Green Bond Principles call for members of new Advisory Council, launch impact handbook

Axa releases guidelines for new ‘transition bond’ asset class

The Green Bond Principles (GBP) – the governing body and standard setter for the global green bond market – is seeking members for a new Advisory Council it will launch at the end of summer, to help it with global outreach and specific areas of expertise.
The announcement was made at the GBP’s AGM in Frankfurt today, and members will be chosen by the existing Executive Committee of the Principles, to whom they will offer support on developing the guidelines.
Applicants must be members or observers of the GBP – of which there are currently some 350 – and are particularly welcome if they have expertise in specialist areas including legal issues, infrastructure and regional developments. Those outside Europe are being strongly encouraged to apply.
“The Council should have a broad outreach, to facilitate the global developments of the Green and Social Bond Principles,” explained Lars Eibeholm, Head of Treasury and Sustainability Ratings at the Nordic Investment Bank, and Chair of the GBP’s Executive Committee. “I really encourage all members and observers that are interested in taking a role to apply for the Council.”
Alongside the creation of the new body, the GBP, which is part of the International Capital Markets Association, has launched an Impact Reporting Handbook. The document, it says, “brings together in one publication, a series of impact reporting frameworks for eligible green categories covering several sectors, released since 2017” and has been supported by a number of multilateral development banks and other public financial institutions.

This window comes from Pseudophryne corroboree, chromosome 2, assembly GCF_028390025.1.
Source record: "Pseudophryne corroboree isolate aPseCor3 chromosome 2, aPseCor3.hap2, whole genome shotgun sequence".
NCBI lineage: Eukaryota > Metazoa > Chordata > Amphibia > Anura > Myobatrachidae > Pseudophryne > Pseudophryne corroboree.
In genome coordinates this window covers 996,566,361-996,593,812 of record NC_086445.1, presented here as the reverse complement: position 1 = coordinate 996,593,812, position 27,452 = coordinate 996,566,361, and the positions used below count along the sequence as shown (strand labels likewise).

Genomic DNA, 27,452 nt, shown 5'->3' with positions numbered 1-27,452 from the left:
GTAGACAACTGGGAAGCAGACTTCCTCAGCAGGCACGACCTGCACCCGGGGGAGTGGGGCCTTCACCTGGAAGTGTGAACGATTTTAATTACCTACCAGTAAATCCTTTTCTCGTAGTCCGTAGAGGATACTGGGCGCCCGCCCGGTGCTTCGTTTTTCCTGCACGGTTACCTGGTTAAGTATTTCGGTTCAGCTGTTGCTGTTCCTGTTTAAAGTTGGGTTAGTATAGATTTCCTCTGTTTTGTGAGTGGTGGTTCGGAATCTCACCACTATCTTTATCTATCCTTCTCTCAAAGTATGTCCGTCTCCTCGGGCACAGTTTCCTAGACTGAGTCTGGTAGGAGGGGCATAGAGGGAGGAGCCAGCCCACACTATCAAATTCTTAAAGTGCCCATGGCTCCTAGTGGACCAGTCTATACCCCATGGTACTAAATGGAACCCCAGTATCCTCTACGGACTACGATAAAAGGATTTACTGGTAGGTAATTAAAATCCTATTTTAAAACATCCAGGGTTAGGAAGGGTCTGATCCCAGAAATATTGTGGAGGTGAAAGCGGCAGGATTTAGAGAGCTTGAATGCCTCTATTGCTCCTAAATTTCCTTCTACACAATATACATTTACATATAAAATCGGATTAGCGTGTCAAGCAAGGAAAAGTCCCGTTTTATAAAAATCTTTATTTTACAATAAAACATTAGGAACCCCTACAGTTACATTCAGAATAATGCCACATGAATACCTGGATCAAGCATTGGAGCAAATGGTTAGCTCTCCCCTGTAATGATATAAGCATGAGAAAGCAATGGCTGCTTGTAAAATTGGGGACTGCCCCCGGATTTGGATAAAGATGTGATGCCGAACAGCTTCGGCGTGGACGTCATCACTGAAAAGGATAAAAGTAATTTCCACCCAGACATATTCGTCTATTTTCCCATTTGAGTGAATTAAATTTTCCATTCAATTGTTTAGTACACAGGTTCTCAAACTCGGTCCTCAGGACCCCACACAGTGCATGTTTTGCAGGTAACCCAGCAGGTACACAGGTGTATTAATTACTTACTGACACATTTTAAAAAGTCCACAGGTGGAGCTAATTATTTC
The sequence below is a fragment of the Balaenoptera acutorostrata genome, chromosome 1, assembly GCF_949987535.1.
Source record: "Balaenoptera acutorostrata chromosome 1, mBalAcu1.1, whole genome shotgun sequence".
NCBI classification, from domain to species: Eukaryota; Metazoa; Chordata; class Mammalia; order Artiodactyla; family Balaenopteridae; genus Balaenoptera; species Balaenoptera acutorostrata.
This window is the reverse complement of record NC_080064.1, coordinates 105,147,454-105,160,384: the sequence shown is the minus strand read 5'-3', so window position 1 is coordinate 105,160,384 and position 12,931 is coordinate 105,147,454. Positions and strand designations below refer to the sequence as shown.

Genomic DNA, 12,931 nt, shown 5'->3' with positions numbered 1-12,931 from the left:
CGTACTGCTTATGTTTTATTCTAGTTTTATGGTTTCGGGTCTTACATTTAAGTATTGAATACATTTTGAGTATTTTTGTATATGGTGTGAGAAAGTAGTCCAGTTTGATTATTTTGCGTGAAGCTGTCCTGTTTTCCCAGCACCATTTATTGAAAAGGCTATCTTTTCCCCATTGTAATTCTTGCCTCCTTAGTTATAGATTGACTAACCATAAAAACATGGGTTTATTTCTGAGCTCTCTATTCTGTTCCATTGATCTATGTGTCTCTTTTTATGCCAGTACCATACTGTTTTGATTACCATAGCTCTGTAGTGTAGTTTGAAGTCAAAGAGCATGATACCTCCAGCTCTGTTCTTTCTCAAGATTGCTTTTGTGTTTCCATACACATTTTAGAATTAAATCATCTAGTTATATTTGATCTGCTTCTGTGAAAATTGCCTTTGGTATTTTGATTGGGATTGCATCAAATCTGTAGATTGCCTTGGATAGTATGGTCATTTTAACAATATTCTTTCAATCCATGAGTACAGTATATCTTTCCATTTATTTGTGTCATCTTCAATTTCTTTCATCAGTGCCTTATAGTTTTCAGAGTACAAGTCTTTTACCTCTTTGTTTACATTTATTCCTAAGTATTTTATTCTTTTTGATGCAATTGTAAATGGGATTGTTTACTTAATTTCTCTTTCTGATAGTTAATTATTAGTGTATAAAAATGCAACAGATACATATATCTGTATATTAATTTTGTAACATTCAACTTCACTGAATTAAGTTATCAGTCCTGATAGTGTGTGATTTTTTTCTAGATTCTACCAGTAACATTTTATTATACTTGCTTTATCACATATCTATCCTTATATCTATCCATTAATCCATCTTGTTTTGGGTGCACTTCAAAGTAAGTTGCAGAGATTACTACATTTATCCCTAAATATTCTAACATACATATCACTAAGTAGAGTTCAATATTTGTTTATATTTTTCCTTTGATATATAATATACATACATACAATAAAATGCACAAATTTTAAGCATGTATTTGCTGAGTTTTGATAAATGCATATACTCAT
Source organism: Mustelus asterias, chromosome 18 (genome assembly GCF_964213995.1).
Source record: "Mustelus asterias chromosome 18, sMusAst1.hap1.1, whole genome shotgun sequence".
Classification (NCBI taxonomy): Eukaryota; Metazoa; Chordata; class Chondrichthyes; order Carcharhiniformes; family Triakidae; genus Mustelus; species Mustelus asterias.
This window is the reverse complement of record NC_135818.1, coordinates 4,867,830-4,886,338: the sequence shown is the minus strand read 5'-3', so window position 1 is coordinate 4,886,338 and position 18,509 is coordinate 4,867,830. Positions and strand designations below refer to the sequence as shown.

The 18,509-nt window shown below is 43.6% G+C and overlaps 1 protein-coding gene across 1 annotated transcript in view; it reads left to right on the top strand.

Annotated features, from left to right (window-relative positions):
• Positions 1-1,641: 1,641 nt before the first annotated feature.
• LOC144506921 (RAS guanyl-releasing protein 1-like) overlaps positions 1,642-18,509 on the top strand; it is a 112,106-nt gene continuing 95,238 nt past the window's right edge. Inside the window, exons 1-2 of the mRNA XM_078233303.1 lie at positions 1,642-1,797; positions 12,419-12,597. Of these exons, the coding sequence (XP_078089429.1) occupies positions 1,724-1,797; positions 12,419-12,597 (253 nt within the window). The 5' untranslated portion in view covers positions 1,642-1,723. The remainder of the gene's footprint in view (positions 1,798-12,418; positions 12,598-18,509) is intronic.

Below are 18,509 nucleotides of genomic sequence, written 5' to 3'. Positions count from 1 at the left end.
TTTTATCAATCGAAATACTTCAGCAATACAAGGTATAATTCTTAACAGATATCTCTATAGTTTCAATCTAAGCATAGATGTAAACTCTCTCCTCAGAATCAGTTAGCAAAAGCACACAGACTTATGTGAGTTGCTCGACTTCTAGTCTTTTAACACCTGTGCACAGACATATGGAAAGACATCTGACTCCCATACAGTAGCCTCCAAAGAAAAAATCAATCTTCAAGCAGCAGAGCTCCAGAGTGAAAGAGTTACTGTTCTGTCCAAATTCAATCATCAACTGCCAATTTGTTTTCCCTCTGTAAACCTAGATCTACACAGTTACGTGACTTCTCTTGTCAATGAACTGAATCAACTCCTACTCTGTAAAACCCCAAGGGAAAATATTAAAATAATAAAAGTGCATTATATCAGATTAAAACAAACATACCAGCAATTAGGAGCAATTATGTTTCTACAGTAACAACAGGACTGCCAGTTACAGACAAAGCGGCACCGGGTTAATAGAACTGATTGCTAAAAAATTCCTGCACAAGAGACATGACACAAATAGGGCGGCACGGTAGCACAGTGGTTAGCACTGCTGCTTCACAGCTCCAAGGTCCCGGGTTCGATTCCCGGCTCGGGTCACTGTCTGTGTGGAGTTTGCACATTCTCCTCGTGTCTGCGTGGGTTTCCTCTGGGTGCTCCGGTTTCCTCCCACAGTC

Sectors include Sustainable Water & Wastewater Management Projects, Sustainable Waste Management and Resource-Efficiency Projects, Clean Transportation Projects and Green Building Projects.
The GBP also used the AGM as an opportunity to launch material on how its green eligibility criteria compares to other, similar classification systems – a move which Johanna Kob, Head of Responsible Investment at Zurich Insurance and Vice-Chair of the GBP’s Executive Committee, said “will ease comparison between frameworks”. It’s not the first bid to ‘map’ the growing number of guidelines for what counts as a green investment – the European Investment Bank has been working closely with the People’s Bank of China to compare and harmonise the definitions that have been developed by both bodies, and in April, RI reported that the OECD is looking to map the upcoming EU taxonomy with comparable tools in China, Japan, Canada, the UK, France and the Netherlands.The EU taxonomy, which will have a preliminary draft launched next week, is expected to eventually become the basis of an EU Green Bond Standard. This has raised questions about whether the GBP will become obsolete in Europe over coming years. The general expectation, however, is that the GBP will remain a minimum standard, while the European Commission’s standard would be ‘best practice’.

“Transition bonds would help investors overcome the major challenge of providing capital not just to companies which are already green, but to those which have ambitions to become so” – Axa IM

Also in the green bond market this week, investment giant Axa Investment Managers is urging carbon-intensive companies to issue ‘transition bonds’, and has developed guidelines to help them do so.
The investor, which runs €730bn – of which it claims €463bn includes ESG integration – says the asset class “is at a crossroads”, prompting it to call for “a new type of bond that is required to help companies which are not yet green – and will therefore struggle to justify high quality and eligible for any ‘green taxonomy’ green bonds – to instead issue debt which is tied to them becoming greener businesses”.
“These transition bonds would help investors overcome the major challenge of providing capital not just to companies which are already green, but to those which have ambitions to become so,” the firm explained, adding that proceeds could be used to finance carbon capture storage, cogeneration plants and gas transport infrastructure, among other projects.
To spur the concept on, Axa IM has developed guidelines for issuers on how they can report, manage proceeds and address their broader sustainability strategies.
Speaking at RI Europe on Tuesday, Luis Cabra, Executive Managing Director of Technology Development, Resources and Sustainability of Spanish oil company Repsol, told the audience that the EU’s plans for a green taxonomy should be sensitive to the transition process – rather than capturing a strict ‘green’ economy. He pointed out that in order to meet the goal of the Paris Accord, conventional energy will be required, and this should be reflected in the list of eligible business activities.